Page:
Updated again on Thursday afternoon:
A reader who owns a digital business takes issue with Nikki’s comment on the same post (linked below) that this month she "celebrates (DHD’s) 3rd anniversary and 50 million unique users."
He writes that this is impossible:
"Every time 1 person comes to your site, it’s a unique. It doesn’t matter if they come just one time or every day forever, they are still counted as only 1 unique. Let’s say she has 1M unique readers per month (which she is not even close to that), but for arguments sake we will use 1M. Now, most of her readers are repeat viewers, so if she has 1M in Jan, and 1M in Feb, that doesn’t mean she has 2M uniques. Let’s say that 750K are the same people that visit several times, and then she has 250K random strays that stumble upon the site in each month, that means she has 1.25M uniques over those 2 months.
"She could have maybe spinned 5M over 3 years even though that isn’t true either, but 50 Million would be like Lindsey Lohan saying she starred in Back to the Future. It’s beyond preposterous, it’s just that most people don’t have any clue what the numbers mean so they don’t realize how ridiculous of a lie it is."
He points out, correctly, that this doesn’t mean her site will not sell.
Updated on Thursday morning:
Nikki just called to complain about this post in very emphatic terms, but most of what she said was off the record, so I can’t share.
She did say, on the record, that she has never said that her site is bigger than Variety, only that Neil Stiles told her that his research showed DHD was a bigger "destination" site. (I’ve linked to her post below, so you can check it verbatim.)
"I don’t know what that means, if that’s readership or what," she said. "That’s according to my notes. I’ve never said my readership is bigger."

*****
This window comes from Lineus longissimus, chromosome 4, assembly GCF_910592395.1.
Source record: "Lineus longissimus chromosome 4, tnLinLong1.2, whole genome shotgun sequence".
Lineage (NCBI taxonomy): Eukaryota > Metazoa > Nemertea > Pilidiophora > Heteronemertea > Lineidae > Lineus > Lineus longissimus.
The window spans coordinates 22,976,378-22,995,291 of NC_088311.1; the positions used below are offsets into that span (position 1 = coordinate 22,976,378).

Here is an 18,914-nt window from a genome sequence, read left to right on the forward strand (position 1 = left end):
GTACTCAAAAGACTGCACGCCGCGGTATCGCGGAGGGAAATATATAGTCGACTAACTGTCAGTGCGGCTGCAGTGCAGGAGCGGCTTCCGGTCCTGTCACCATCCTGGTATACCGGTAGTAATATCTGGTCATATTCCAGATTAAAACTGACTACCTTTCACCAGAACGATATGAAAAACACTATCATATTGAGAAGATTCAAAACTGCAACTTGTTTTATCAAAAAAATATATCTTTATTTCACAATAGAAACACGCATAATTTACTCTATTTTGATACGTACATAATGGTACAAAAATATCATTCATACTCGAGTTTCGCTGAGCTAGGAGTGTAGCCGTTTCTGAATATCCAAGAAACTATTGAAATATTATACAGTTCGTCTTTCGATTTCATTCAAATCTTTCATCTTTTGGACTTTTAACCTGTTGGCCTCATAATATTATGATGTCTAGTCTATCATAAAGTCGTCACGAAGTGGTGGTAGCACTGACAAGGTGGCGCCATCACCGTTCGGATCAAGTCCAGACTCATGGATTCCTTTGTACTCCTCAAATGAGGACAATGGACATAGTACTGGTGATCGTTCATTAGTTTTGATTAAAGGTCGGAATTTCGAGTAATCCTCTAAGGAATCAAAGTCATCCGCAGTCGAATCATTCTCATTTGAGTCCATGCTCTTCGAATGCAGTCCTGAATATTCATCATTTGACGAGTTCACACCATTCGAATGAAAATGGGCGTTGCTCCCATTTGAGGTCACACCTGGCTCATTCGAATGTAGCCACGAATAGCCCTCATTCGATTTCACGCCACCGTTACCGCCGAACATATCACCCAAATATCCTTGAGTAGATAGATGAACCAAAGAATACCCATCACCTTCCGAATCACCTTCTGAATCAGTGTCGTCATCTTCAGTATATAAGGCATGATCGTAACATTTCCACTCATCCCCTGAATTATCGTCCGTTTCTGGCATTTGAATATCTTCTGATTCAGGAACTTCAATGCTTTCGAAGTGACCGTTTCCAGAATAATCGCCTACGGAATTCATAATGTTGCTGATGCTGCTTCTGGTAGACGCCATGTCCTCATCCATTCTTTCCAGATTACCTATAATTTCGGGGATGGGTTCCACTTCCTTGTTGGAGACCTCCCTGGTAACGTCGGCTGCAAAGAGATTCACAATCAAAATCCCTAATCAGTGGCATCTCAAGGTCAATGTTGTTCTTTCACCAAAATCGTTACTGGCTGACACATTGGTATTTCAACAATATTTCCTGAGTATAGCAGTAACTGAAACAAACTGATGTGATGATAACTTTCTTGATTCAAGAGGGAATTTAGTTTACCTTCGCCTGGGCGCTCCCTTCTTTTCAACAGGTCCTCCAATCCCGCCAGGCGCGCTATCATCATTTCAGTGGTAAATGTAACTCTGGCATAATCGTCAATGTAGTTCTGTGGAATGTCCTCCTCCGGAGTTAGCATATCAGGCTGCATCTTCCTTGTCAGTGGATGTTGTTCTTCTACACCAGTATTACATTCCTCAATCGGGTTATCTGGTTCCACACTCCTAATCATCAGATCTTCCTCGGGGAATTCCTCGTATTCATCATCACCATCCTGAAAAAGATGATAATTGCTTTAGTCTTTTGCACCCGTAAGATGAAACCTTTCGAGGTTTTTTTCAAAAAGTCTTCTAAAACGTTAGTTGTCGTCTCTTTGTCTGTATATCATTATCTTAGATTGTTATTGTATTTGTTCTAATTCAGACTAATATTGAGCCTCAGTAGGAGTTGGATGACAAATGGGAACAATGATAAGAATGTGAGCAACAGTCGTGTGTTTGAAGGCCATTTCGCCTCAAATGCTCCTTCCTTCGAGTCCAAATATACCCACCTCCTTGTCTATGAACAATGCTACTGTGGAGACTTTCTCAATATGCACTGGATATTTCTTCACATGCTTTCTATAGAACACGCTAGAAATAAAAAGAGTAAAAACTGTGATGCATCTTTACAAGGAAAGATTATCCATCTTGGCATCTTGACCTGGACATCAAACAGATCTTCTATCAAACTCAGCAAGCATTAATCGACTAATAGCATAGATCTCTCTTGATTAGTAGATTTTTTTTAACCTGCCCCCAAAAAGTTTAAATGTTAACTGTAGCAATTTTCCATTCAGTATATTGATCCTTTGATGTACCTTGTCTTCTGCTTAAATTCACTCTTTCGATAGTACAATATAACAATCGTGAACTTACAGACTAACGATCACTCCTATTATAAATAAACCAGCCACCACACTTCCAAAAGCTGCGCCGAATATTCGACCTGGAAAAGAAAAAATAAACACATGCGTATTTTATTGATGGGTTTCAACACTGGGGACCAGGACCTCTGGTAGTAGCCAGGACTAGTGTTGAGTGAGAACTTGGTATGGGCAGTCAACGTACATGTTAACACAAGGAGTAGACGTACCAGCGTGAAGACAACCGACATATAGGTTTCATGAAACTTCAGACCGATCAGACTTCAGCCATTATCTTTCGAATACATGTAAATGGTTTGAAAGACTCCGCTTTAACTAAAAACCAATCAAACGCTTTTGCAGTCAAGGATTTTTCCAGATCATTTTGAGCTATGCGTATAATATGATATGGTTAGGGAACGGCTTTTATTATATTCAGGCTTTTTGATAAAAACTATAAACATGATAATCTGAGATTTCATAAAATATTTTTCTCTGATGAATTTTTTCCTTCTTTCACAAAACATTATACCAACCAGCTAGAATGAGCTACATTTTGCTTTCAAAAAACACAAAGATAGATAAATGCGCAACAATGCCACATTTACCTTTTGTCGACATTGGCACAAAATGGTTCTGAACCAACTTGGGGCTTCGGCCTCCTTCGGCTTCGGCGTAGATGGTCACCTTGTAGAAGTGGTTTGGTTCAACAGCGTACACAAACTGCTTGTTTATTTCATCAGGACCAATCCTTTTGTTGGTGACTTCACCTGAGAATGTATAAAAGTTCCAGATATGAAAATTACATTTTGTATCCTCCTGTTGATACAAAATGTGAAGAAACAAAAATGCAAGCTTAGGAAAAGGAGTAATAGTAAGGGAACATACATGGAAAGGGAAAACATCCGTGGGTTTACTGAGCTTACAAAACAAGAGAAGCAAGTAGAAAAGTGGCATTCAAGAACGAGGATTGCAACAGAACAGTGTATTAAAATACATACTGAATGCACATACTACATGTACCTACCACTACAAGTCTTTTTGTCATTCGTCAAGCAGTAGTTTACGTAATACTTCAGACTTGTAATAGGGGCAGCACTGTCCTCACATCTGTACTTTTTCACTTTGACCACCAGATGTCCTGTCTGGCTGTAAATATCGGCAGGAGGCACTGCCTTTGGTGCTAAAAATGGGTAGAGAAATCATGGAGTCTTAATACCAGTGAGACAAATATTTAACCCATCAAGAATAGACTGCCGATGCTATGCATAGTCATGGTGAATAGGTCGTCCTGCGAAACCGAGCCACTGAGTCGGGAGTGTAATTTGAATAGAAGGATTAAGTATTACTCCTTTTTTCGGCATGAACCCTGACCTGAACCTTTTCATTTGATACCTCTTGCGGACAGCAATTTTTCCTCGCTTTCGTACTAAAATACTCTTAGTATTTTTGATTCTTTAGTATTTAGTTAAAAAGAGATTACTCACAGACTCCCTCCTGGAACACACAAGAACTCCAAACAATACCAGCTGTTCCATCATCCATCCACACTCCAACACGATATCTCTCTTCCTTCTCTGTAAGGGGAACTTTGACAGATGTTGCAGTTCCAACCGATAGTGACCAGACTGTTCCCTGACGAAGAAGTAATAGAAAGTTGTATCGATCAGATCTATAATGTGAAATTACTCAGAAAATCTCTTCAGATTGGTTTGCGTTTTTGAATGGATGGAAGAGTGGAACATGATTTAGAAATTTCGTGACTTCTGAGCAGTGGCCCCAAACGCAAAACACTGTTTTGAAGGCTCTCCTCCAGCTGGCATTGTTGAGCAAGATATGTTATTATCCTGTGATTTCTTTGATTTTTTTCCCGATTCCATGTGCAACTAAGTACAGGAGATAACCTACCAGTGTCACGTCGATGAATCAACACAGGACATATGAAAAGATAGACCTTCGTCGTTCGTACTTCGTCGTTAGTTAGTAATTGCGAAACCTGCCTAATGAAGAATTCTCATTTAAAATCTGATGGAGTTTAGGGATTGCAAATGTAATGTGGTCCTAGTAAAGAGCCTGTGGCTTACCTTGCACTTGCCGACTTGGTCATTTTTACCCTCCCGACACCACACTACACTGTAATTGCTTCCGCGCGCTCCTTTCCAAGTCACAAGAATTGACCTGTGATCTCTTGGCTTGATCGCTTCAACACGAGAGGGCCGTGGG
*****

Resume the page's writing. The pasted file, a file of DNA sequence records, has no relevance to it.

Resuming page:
Maybe I need to call Neil Stiles on that one.
As far as I’m concerned, everybody’s feeling uncomfortable these days. And they should. It’s an uncomfortable time.
I called up Peter Bart, the longtime editor of Variety and a longtime friend, to ask about this report that he’d ordered up a “hit piece” on Nikki Finke – three of them, in fact – because she infuriates him: beating Variety on stories while berating other reporters yet never acknowledging when she makes mistakes.
To add insult to injury, Nikki (do I really have to call her “Finke”?) says that she was approached by Neil Stiles, Bart’s boss, to inquire about Variety’s buying her blog, Deadline Hollywood Daily. That must have stung.
“I’d never comment on anything having to do with Nikki Finke,” said Bart. “I’m not interested in internecine quarrels.”
Nonetheless, he acknowledged having ordered up the piece by Cynthia Littleton that took Nikki to task (and oddly, lumped TheWrap’s reporting about the Motion Picture Fund Home into this analysis), and another by Mike Fleming that questioned the journalistic enterprise of blogging.
“I’m very proud of them, I thought they did a good job,” Bart said.”It’s not in my nature to do hit pieces.”
There is no doubt that Variety is on the defensive, feeling the sting of declining readership and a collapsing ad market for print, and the pressure from competitors like DHD and even TheWrap.
Having cut its reporting staff, Variety’s website is hurting; the latest Quantcast numbers show Variety.com’s readership as having declined to 600,000 uniques, down from about 800,000 just a year ago.